Thursday, September 25, 2014

Miyajima: Senjokaku

On a small hill overlooking the Itsukushima Shrine is the Hokoku Shrine. The Shrine is well known as Senjokaku, which means "Pavilion of 1000 mats", a reference to the spaciousness of the building. It is also referred to as the Toyokuni Shrine.
Construction of the hall began in 1587, under Toyotomi Hideyoshi's rule. Toyotomi Hideyoshi was one of the three persons credited with unifying Japan. When he died in 1598, the hall was still under construction and was never completed. The reason could be that Tokugawa Ieyasu gained control instead of Toyotomi Hideyoshi's heirs. 
The Senjokaku is Miyajima's biggest building. The building just has a spacious hall, the size of 1000 tatami mats (857 mats to be precise).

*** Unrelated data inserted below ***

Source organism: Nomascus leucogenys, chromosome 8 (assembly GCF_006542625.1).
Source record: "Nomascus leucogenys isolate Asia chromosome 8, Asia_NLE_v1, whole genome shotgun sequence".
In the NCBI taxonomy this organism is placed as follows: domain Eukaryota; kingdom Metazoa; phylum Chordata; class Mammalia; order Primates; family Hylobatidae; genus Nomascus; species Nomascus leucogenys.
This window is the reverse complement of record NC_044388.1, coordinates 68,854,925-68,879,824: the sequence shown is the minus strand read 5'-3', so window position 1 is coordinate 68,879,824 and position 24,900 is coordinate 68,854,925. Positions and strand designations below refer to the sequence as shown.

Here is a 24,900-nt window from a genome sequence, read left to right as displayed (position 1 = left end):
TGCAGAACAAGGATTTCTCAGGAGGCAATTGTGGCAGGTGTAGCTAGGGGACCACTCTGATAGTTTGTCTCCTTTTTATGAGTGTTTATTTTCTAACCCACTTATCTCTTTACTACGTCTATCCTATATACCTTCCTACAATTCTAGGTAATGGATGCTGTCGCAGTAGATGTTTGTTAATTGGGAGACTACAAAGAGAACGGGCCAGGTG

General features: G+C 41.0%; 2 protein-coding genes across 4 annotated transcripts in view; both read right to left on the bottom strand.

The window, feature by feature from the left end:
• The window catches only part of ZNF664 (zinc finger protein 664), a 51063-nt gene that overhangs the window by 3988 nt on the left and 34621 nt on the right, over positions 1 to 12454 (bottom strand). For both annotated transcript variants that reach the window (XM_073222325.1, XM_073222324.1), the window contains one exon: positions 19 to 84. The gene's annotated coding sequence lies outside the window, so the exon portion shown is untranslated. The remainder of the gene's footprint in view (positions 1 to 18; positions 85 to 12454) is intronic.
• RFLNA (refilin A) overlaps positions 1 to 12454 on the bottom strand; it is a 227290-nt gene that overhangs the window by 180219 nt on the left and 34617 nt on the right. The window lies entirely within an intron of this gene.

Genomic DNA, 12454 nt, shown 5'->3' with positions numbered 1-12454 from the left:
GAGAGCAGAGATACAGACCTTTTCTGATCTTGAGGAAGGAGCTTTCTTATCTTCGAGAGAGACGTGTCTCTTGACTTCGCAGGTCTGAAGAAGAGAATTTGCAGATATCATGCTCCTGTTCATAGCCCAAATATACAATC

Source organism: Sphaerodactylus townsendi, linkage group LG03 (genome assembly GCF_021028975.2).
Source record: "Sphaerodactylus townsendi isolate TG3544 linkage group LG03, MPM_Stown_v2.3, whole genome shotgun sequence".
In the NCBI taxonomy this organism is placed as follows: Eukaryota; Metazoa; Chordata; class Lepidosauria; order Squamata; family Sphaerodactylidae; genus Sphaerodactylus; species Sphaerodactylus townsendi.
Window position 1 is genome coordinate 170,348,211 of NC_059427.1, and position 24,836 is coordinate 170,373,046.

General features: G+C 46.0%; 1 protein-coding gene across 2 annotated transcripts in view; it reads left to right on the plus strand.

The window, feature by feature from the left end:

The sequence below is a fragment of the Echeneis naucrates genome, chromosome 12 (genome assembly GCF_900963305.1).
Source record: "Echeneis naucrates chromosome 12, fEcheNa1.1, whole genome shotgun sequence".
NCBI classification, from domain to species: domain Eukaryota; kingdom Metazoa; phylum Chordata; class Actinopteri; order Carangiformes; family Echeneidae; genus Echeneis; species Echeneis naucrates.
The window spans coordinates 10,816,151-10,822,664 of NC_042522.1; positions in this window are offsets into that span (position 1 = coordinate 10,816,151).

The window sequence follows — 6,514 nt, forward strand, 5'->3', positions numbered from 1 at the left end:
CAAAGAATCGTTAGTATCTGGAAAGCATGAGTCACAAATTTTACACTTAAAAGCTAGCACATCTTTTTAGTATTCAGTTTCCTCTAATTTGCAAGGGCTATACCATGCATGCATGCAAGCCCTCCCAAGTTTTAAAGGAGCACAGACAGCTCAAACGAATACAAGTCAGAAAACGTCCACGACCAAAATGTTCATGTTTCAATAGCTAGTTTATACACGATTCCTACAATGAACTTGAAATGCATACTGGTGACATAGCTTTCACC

The hall has neither a ceiling nor a main entrance. 
In 1872, the hall was dedicated to the soul of the founder Toyotomi Hideyoshi, who had intended the hall to be used for chanting Buddhist Sutras.

Adjacent to the Senjokaku is a 5 story pagoda - Goju No To. This vermilion colored pagoda is over 27 metres high and was built in 1407. 
Visitors can enjoy a  good view of the Itsukushima Shrine and the surrounding area from near the Senjokaku. 
Opening Hours : 8:30 am to 4:30 pm

Closing days: Open 365 days

Admission: 100 yen. 



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